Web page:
OHM layout

The OHM object layout scheme, described as Origin-Header-Mixed, is implemented by class OhmLayoutScheme in package com.sun.max.vm.layout.ohm.

Click for OHM layout details

The OHM layout packs tuple objects for minimal space consumption, observing alignment restrictions. Tuple objects have a 2 word header and are laid out as shown below.

 cell/origin --> +-------------+
                 |    class    |  // reference to dynamic hub of class
                 +-------------+
                 |    misc     |  // monitor and hashcode
        data --> +=============+
                 |             |
                 :   fields    :  // mixed reference and scalar data
                 |             |
                 +-------------+

OHM array objects have a 3 word header and are laid out as shown below (OHM hybrid objects have a similar header):

 cell/origin --> +-------------+
                 |    class    |  // reference to dynamic hub of class
                 +-------------+
                 |    misc     |  // monitor and hashcode
                 +-------------+
                 |   length    |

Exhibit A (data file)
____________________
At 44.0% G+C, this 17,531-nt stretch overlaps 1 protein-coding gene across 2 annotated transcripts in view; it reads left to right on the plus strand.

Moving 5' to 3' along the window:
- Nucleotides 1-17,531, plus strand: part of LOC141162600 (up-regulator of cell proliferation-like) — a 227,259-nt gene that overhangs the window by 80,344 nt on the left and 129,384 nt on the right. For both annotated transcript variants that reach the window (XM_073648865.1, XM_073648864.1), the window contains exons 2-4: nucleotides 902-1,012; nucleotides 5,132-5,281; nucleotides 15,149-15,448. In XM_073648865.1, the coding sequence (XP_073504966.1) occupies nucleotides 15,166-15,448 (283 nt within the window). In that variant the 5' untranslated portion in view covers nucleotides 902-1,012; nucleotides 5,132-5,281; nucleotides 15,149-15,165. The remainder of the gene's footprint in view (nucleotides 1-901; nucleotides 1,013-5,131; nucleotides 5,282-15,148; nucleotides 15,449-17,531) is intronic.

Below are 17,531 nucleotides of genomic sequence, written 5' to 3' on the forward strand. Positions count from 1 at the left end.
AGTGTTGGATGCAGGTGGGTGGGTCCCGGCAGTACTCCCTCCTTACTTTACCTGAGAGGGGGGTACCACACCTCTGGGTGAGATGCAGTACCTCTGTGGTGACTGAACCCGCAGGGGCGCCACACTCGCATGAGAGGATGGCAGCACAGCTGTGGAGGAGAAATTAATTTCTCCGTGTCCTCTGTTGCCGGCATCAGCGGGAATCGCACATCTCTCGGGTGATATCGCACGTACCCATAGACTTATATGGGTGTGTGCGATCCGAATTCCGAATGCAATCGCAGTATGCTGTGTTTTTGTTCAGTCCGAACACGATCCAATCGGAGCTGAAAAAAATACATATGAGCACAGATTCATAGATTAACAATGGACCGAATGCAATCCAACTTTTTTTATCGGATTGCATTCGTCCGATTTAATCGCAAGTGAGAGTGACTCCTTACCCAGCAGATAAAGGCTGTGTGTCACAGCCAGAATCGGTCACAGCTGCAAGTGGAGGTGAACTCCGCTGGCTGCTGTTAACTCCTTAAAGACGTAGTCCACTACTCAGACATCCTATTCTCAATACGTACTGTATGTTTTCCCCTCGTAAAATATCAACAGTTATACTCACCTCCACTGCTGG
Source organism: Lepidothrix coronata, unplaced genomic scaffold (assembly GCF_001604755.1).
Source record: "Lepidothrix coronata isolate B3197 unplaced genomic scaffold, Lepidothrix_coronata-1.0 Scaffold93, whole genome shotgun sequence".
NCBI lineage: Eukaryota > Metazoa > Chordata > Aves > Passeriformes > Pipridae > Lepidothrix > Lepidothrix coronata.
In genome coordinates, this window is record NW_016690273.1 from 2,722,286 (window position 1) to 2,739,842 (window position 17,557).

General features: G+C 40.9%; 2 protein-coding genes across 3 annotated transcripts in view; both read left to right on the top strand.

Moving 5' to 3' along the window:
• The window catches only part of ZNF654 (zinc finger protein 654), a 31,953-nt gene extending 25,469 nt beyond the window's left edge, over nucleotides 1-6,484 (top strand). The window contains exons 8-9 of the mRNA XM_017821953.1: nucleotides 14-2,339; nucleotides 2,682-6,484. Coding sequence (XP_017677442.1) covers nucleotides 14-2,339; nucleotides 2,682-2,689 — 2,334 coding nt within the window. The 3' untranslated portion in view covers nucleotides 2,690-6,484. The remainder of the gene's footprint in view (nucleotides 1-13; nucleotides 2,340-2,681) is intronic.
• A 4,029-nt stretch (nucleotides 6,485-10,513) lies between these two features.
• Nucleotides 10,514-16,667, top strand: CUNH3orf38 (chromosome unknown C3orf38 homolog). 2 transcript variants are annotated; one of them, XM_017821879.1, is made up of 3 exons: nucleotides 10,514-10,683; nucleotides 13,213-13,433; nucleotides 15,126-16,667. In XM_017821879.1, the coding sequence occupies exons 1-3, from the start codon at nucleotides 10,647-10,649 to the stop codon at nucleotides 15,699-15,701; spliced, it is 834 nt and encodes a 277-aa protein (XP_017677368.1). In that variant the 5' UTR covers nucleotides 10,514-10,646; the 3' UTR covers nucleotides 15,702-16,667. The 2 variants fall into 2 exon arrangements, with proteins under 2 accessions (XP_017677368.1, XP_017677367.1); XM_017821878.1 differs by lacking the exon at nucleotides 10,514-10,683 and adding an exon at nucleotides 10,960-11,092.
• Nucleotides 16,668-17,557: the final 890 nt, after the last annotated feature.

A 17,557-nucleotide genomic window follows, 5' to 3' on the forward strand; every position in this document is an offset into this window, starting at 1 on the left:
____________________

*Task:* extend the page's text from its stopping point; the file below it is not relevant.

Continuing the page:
data --> +=============+
                 |             |
                 :  elements   :
                 |             |
                 +-------------+

HOM layout

The HOM object layout scheme, described as Header-Origin-Mixed, is implemented by class HomLayoutScheme in the package com.sun.max.vm.layout.hom.

This layout enables more optimized code on SPARC for accessing array elements smaller than a word. The origin points at array element 0, so there is no need to perform address arithmetic to skip over the header. On the other hand, this layout requires reading memory for converting between cell and origin addresses, since they are not the same (as they are for OHM layout).

Click for HOM layout details

The HOM layout packs tuple objects for minimal space consumption, observing alignment restrictions. Tuple objects have a 2 word header and are laid out as shown below.

        cell --> +-------------+
                 |    misc     |  // monitor and hashcode
                 +-------------+
                 |   class     |  // reference to dynamic hub of class 
 origin/data --> +=============+